How Do You Erase and Program 3D NAND?

How FN Tunneling WorksSome of my readers have asked: “How is 3D NAND programmed and erased?  Is it any different from planar NAND?”

In a word: No.

(Before I get too far into this allow me to admit that The Memory Guy doesn’t understand quantum physics, so I will be presenting this only to the depth that I understand it.  There will be no band-gap diagrams or equations to wrestle with.)

Both 3D NAND and planar NAND use Fowler Nordheim Tunneling (FN) to both program and erase.  This differs from NOR flash which programs bits using Channel Hot Electron Injection (CHE, also known as Hot-Carrier Injection) and FN for erase.  It also differs from Spansion’s MirrorBit Charge Trapping NOR Flash which uses yet another erase mechanism called Hot Hole Injection.  We won’t be going into either of these mechanisms in this post.

Fowler-Nordheim tunneling is used in planar as well as 3D NAND to both add and remove the charge to perform program and erase.  This post’s graphic helps to illustrate how FN works.  This is something of a brute force approach: a high enough voltage is placed between the control gate and the channel’s source and drain to force a current to flow from the channel through the floating gate to the control gate.  This current either brings electrons from the channel onto the floating gate to program the cell, or if it’s reversed it drags electrons out of the floating gate back to the channel to achieve an erase.

Why are different methods used for NAND as for NOR?  CHE can program a cell two orders of magnitude faster than FN, but it takes a 4-5 orders of magnitude more power to do the programming.  NOR flash can use CHE since it programs one byte at a time, but NAND flash is programmed a page at a time, and each page consists of up to 8K bytes, or over 65,000 bits, which would cause a massive power surge during programming.  This makes FN a better option for NAND flash, even though it is significantly slower process.  The internal parallelism of NAND flash helps to offset the fact that FN is slow.

There is one interesting difference between the erase mechanism in TCAT and that of BiCS.  The TCAT cell uses the same kind of connections as a planar NAND, so electrons are tunneled from the floating gate back into the channel when a negative bias is applied to the control gate and a positive bias to the channel.  BiCS doesn’t actually route a current to the channel, but instead uses a phenomenon called GIDL (Gate-Induced Drain Leakage) to create holes in the un-connected channel by placing a positive voltage on the control gate.  The control gate voltage is then switched negative, attracting the holes into the charge trap where they recombine with the trapped electrons to remove the charge.  It’s still FN, but it’s a different way to set the current up.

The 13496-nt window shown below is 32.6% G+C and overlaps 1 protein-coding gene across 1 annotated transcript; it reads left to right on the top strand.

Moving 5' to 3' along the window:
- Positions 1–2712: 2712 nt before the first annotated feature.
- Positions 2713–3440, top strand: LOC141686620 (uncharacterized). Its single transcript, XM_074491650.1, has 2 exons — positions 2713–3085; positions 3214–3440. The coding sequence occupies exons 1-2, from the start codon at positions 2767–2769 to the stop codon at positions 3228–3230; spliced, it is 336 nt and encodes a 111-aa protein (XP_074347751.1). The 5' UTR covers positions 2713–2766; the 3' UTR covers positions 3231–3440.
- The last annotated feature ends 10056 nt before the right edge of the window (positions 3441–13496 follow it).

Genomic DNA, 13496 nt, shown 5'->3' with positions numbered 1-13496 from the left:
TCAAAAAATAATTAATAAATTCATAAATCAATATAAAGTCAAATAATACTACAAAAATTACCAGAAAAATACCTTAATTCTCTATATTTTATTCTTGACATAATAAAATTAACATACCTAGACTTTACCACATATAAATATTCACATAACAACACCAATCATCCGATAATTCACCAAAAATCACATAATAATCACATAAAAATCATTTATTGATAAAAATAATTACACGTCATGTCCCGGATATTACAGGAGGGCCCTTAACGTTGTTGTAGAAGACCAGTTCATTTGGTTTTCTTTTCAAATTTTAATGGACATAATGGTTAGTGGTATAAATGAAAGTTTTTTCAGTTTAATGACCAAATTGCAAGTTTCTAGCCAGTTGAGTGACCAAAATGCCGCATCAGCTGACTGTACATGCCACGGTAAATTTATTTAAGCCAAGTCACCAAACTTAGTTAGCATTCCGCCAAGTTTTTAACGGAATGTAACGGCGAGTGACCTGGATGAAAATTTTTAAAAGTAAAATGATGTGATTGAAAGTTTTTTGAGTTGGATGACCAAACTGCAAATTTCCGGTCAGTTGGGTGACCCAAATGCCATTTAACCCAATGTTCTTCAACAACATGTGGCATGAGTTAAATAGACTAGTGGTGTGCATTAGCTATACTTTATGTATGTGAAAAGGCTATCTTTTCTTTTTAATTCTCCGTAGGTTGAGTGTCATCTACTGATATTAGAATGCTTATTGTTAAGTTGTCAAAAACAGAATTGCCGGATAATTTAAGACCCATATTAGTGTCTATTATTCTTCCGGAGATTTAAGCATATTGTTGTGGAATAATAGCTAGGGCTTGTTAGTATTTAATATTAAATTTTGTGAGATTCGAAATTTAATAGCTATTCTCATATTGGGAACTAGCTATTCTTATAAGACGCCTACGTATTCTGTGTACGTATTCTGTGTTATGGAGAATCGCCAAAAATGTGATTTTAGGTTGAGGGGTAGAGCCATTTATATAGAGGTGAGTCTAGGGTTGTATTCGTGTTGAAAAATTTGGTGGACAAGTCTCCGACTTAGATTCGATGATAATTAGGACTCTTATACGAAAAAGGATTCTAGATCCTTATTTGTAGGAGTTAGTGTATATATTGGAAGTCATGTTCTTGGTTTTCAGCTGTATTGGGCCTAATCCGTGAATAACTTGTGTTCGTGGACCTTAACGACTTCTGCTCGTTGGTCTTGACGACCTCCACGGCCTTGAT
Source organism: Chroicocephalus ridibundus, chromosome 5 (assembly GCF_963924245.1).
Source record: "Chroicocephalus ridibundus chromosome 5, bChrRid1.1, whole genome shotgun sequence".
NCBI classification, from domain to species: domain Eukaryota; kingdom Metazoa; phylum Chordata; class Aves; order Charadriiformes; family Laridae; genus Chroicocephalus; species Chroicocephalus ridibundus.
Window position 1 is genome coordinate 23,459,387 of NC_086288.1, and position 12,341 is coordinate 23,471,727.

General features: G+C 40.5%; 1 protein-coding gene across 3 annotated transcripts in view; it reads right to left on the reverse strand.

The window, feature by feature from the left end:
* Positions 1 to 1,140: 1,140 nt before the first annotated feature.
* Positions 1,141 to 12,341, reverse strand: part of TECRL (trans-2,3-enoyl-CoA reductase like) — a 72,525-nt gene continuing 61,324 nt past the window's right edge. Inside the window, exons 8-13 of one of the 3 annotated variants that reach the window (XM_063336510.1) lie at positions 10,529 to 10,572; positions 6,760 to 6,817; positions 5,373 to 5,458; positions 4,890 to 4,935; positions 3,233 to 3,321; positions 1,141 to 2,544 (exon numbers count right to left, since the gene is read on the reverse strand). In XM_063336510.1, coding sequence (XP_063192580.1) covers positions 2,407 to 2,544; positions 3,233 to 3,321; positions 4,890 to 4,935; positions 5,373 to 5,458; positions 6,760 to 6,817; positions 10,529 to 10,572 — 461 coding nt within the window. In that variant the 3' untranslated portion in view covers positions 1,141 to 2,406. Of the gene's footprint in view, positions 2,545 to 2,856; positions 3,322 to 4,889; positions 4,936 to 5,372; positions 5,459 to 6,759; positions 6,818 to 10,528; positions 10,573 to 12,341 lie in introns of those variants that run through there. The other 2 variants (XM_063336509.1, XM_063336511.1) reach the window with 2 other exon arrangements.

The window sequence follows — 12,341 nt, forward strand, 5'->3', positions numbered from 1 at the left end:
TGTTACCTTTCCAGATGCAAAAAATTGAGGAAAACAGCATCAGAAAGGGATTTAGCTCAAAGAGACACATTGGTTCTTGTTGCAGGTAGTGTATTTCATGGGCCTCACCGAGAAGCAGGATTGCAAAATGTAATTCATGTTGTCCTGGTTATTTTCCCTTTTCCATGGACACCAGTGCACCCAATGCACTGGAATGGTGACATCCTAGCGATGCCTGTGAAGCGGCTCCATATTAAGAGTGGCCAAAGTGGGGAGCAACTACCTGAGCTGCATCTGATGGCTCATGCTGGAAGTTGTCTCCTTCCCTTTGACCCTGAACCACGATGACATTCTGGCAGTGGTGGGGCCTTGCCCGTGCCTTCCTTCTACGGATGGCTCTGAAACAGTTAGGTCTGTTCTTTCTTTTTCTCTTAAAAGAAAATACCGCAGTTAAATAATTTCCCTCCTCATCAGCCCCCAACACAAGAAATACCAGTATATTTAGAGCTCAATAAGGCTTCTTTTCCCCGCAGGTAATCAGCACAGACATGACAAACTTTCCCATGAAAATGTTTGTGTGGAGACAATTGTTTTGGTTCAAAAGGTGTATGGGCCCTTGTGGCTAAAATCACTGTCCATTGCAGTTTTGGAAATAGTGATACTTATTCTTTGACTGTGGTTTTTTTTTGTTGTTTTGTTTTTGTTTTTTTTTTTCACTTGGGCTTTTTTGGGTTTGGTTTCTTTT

Other aspects of the 3D NAND are fundamentally the same as they are in planar NAND.  Reading and programming are performed in pages and erasure is done in blocks, although the sizes of these pages and blocks are likely to differ from planar NAND according to the length of the strings or the number of layers in the vertical structure.

From the user’s standpoint there should be minor differences between how a system or controller chip would interface with 3D NAND.  The programming details above are handled internally to the chip, so external commands used for read, program, and erase should be very similar, if not identical, to those already used for planar NAND flash.

What will differ is that program and erase times will be faster, and the current consumed during program and erase will be lower, thanks to the use of a charge trapping layer.  This will give engineers more flexibility than they have with today’s floating gate planar NAND flash, simplifying their jobs a bit.  Endurance should improve as well, since charge trap flash, with its lower programming volatge, is less stressful to the tunnel oxide than a floating gate process.

At this point the industry knows very little about any new error and noise issues that will appear in 3D NAND.  Unique noise modes, read and write disturb, and other error-producing mechanisms are likely to be discovered as flash manufacturers gain experience with this technology, but these will not be clearly understood until the technology is put into full mass production.  Readers should pay special attention to learn about any new developments in this area.

This post is a part of a series called What is 3D NAND? Why do we need it? How do they make it? that was published in weekly segments during the fourth quarter of 2013 on The Memory Guy blog.  The different sections are listed below, with a hot link to each section.

Click on any of the above links to learn more about 3D NAND technology.